Mesa Art Gallery portrays up and coming artists

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Mesa Art Gallery portrays up and coming artists

Local art patrons browse the featured works of the Dynamic Gestures exhibit at the Mesa Art Gallery.

Local art patrons browse the featured works of the Dynamic Gestures exhibit at the Mesa Art Gallery.

Kyle Kenehan

Local art patrons browse the featured works of the Dynamic Gestures exhibit at the Mesa Art Gallery.

Kyle Kenehan

Kyle Kenehan

Local art patrons browse the featured works of the Dynamic Gestures exhibit at the Mesa Art Gallery.

Tom Penner, Staff Writer

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San Diego Mesa College welcomed Silfredo La O, Chris Warr, and Larry Caveney on Feb. 7th by displaying their work in the gallery exhibit “Dynamic Gestures.”

This exhibit takes the viewer on a visual buffet of various contextual mediums, as one evaluates one piece to the next. It contains the only hands-on program of gallery management in San Diego.

Alessandra Moctezuma, the Gallery Director of the Mesa College Art Gallery and professor of museum studies, organized and led the artists’ presentations.

“When you go into the gallery it feels very animated- it feels full of energy and life,” Professor Moctezuma proclaims.

The artists also brought a mild comedic aspect to the gallery through video. Simply put by Moctezuma- “breaking down the preciousness, both using the idea of a male figure.”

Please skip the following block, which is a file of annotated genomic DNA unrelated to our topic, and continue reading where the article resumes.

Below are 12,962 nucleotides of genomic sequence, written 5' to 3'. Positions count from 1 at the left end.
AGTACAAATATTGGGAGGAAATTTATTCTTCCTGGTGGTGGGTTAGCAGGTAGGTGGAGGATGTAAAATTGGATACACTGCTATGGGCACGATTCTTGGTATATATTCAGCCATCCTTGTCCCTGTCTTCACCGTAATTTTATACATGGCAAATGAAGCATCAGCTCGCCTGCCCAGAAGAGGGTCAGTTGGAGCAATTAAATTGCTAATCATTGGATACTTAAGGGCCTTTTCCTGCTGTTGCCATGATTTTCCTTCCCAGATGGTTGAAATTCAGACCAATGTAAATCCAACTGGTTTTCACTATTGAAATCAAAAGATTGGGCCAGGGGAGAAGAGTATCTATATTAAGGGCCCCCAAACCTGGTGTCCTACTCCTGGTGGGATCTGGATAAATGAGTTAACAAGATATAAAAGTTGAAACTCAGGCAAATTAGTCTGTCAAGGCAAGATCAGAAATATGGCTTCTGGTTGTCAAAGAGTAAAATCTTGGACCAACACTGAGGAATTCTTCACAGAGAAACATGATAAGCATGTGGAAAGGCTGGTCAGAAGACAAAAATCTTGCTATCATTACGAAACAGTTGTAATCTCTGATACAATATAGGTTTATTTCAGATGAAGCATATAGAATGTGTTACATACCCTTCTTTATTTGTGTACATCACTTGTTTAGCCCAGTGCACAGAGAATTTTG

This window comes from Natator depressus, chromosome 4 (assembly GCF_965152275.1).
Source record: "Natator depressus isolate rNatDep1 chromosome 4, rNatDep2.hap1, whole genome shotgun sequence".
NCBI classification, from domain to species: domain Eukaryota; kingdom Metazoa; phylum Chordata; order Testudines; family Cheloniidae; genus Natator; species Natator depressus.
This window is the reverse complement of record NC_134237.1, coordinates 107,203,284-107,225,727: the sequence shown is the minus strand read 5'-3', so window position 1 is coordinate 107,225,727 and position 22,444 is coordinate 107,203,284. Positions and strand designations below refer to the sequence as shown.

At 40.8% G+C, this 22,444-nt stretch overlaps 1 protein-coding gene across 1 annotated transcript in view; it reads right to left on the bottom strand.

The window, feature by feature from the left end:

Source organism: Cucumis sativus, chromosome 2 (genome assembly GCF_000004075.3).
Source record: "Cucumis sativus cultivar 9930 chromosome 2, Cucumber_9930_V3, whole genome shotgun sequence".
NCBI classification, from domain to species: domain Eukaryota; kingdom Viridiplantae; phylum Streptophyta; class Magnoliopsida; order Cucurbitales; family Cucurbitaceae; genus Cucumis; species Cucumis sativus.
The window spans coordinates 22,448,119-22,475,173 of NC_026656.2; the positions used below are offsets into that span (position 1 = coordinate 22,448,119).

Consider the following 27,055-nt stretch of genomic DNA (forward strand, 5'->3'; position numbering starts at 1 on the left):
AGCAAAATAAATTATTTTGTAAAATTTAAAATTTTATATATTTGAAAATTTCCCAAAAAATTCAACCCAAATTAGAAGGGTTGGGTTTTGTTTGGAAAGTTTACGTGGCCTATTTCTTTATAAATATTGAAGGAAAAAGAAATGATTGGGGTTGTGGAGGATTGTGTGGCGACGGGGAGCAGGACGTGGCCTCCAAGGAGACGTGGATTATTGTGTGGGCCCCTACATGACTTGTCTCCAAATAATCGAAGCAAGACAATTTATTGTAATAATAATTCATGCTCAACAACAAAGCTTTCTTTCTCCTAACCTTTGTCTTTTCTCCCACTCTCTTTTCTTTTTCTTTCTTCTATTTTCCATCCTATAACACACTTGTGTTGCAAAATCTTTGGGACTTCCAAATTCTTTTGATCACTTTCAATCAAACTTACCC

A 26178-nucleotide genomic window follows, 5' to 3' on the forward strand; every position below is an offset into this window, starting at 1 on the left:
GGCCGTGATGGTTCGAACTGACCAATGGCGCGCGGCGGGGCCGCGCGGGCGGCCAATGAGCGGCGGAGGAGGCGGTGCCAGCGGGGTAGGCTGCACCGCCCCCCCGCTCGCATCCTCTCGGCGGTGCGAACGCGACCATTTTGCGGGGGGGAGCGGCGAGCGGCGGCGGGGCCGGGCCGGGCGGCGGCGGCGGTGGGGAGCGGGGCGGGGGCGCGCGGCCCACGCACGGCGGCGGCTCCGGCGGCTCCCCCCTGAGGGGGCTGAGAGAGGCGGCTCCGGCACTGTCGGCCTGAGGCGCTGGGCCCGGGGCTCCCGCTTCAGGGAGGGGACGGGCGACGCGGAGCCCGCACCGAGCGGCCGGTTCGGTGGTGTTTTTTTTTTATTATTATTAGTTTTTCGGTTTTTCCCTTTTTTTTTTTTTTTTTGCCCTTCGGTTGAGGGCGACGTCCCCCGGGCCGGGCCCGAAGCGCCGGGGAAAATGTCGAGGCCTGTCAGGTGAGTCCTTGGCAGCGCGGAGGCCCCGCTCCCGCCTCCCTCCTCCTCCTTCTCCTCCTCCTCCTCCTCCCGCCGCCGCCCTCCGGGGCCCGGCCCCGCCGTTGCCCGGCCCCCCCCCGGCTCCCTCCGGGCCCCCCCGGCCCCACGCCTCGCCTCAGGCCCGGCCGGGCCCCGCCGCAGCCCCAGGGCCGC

Silfredo La O got his start in dancing with painting on the back burner. Using dance as expression, he displays a beautiful work of art. With the birth of his son interfering with his travel, La O questioned his interest in becoming a painter. In order to get his art into others’ hands, he mentions giving them away for free to get his foot in the door. Soon after, he went on to learn the business end of painting in order to become a more successful artist.

Chris Warr chose to present a slide show, showcasing his early work in order to show the early influences on his work.

“I’m really interested in the language of portraiture,” explains Warr. “throughout our history there has been all different styles and techniques that have developed and when I was young I was unaware of these things but they started coming to me through the filter of pop culture.”

Larry Caveney, who ran his own garage project promoting the work of his own and others, showed a lot of compassion and interest in other artists’ work. He expressed a great interest in comic characters stating “Looking at super heroes as a way of communicating something beyond ourselves, the idea of using the figure because for most of us the idea of figure is what narrates language in our culture.”

Caveney also mentions the idea of collaboration.

“If I can collaborate with these people maybe I can live with these people on a day to day basis if they understand a little more of what I’m doing with my work,” says Caveney.

Overall, the gallery represented a broad look at the art world. Exploring each artist’s own struggles and escapes- whether being a misunderstood sculptured portrait, a journey through dance and paint or a look at the artistic expression through comics, each artist seemed to bring people out of their average comfort zone and thus helping people to take a deeper look at what they’re trying to express as well as the deeper meaning in it all.

 

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